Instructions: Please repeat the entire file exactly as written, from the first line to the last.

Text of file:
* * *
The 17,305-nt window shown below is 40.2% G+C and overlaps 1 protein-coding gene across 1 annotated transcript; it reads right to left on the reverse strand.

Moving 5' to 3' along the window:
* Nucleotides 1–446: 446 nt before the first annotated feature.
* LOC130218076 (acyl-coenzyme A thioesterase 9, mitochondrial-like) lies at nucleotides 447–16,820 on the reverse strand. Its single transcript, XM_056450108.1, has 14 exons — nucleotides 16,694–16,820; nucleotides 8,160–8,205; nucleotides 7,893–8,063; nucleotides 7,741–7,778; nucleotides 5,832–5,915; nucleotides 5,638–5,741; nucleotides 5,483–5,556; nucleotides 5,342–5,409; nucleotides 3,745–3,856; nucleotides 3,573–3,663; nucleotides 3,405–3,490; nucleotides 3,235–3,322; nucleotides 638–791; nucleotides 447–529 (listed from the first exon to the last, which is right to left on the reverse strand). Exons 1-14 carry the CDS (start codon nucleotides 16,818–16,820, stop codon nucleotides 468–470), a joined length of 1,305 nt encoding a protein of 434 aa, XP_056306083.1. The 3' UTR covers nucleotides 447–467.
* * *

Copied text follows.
The 17,305-nt window shown below is 40.2% G+C and overlaps 1 protein-coding gene across 1 annotated transcript; it reads right to left on the reverse strand.

Moving 5' to 3' along the window:
* Nucleotides 1–446: 446 nt before the first annotated feature.
* LOC130218076 (acyl-coenzyme A thioesterase 9, mitochondrial-like) lies at nucleotides 447–16,820 on the reverse strand. Its single transcript, XM_056450108.1, has 14 exons — nucleotides 16,694–16,820; nucleotides 8,160–8,205; nucleotides 7,893–8,063; nucleotides 7,741–7,778; nucleotides 5,832–5,915; nucleotides 5,638–5,741; nucleotides 5,483–5,556; nucleotides 5,342–5,409; nucleotides 3,745–3,856; nucleotides 3,573–3,663; nucleotides 3,405–3,490; nucleotides 3,235–3,322; nucleotides 638–791; nucleotides 447–529 (listed from the first exon to the last, which is right to left on the reverse strand). Exons 1-14 carry the CDS (start codon nucleotides 16,818–16,820, stop codon nucleotides 468–470), a joined length of 1,305 nt encoding a protein of 434 aa, XP_056306083.1. The 3' UTR covers nucleotides 447–467.